How to pay for university fees is shaping up as another key election debate.
Amid debate around the commonwealth student loans program, one university Vice-Chancellor is questioning the federal government’s post-election plans for education.
Protesters at Sydney University clashed with police as federal Education Minister Simon Birmingham arrived for an event.
Appearing at another university, Mr Birmingham played down the incident.
“I feel safe wherever I go on Australia’s university campuses, in Australia’s schools. I have fabulous engagement with academics, researchers, students, teachers.”
A report by the Parliamentary Budget Office has predicted an explosion in the total value of government lending to tertiary students – from $60 billion now, to $185 billion in a decade.
It says both the Gillard Labor government’s removal of university enrolment limits, extending the Higher Education Loan Program to vocational courses, as well as the coalition’s fiercely unpopular plans to deregulate university fees are to blame for the forecasts.
Going into an election, the federal government had flagged proposals for changes to the way student loans are repaid.
Education Minister Simon Birmingham says the government wants to ensure the loans scheme is sustainable.
“We don’t charge students a cent up front. We don’t make them repay until they’re earning around $54,000 and we don’t charge any real interest on those debts. Ours is a generous, accessible, and equitable university access system. I’m committed to keeping it generous, accessible, and equitable, but also determined to make sure that it’s affordable for the long-term.”
The federal opposition leader Bill Shorten says despite defeat in the Senate, the government’s policy remains that universities should be able to charge students uncapped fees.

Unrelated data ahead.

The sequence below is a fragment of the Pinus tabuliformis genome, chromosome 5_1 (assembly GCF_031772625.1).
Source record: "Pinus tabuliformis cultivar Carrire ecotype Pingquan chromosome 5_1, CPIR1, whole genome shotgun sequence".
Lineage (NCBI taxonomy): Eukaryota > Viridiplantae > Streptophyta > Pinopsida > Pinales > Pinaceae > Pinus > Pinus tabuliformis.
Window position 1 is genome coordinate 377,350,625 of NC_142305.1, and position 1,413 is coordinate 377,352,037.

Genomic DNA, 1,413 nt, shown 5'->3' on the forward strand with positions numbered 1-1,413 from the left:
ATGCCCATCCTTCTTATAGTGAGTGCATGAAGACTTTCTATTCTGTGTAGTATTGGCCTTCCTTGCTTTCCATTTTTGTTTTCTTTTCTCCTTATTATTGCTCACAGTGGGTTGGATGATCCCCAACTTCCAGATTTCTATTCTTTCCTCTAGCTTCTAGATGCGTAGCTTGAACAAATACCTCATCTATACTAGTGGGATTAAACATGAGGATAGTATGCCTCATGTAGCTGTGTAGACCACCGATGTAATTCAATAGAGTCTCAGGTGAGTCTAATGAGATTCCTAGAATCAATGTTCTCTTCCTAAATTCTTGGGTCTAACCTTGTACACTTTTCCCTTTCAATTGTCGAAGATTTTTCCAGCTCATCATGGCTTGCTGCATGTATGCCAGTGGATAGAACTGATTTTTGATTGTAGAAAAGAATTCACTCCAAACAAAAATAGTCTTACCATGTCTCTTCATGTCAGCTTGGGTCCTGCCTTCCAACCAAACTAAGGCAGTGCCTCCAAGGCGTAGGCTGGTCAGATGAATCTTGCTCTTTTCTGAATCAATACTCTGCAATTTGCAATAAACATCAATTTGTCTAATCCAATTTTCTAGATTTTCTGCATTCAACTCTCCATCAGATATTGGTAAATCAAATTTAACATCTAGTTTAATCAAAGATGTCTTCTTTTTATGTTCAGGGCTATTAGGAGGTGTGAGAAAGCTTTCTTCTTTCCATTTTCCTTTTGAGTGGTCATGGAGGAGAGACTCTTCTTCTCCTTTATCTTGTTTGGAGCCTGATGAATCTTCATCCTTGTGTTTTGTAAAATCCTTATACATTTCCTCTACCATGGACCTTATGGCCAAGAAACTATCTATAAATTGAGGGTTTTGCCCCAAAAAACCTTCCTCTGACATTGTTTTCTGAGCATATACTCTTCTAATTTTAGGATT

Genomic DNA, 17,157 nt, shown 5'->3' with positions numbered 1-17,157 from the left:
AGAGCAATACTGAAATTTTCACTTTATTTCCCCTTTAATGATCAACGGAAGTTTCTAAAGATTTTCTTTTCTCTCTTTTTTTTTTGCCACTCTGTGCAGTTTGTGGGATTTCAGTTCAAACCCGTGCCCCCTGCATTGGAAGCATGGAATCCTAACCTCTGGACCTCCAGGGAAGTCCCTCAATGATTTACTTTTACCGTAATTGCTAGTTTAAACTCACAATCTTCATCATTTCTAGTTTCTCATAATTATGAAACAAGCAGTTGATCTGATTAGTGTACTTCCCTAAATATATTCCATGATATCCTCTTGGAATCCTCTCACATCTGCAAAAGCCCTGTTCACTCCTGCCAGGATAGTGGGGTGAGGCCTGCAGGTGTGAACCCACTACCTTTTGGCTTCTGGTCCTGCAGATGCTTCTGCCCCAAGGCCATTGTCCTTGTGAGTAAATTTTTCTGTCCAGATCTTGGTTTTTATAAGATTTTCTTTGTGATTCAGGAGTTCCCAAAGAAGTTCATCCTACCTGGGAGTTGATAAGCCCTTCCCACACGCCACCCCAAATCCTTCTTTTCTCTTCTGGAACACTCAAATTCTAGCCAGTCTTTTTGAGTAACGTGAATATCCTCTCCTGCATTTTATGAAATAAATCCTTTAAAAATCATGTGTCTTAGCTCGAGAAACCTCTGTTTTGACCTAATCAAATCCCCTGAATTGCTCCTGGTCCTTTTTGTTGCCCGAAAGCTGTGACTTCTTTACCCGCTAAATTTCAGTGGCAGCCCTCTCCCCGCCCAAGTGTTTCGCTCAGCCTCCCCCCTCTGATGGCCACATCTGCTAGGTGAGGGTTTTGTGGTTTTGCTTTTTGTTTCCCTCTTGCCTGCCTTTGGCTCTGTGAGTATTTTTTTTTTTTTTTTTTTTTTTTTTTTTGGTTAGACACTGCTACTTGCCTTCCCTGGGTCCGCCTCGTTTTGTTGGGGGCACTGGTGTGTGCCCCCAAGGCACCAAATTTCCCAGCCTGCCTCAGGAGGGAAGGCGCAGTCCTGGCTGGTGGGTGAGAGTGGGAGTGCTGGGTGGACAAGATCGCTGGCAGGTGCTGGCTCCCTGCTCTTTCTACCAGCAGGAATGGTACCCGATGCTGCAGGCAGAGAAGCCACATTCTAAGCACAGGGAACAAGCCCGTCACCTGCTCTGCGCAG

“It is not reform to treat education, higher education as a cost. Because of the government’s deregulation plans, because of their massive cuts to universities, we are seeing Australia’s university students and their families being cast into Titanic debt. Why is it this government always makes life harder for young people? Their only vision for higher education is to transfer problems from the government balance sheet onto individuals debt in the future.”
University of Canberra Vice-Chancellor Stephen Parker is staunchly opposed to fee deregulation.
He used an outgoing graduation address to question government policy.
“Just before the last election the previous prime minister announced there would be no cuts to education — a promise which he attempted to break within months. The question will now arise, how can anyone believe a cut will only be 20 per cent if the government is returned to power? Why wouldn’t it be 40 per cent or more? That’s the promise with breaches of promise, the replacement promises aren’t believed.”
The Education Minister has released a review into university entrance requirements, saying he’s listened to concerns that the system is confusing.
“It’s critical that students have transparency about what it is that universities expect of them to be admitted to university. That students understand what it is that will be required of them to succeed at university and that universities are held accountable for the types of standards they are applying in the students they admit.”
Labor, meanwhile, is running hard on the prime minister’s failed push to allow states and territories to levy a portion of income tax, and take over funding of public services including schools.
Opposition Education spokeswoman Kate Ellis says Labor is determined to continue federal funding of education.
“We will make sure that every teacher that every student and that every parent is very clear when it comes to the next election just how reckless Malcolm Turnbull’s plan is.”
But Mr Birmingham says Labor doesn’t have the money to pay for its school promises, unlike the Coalition.
“Of course the truth is we’re committed to growing funding in schools, to having the funding support for universities to achieve world class excellence and supporting students to go to university without paying one cent upfront.”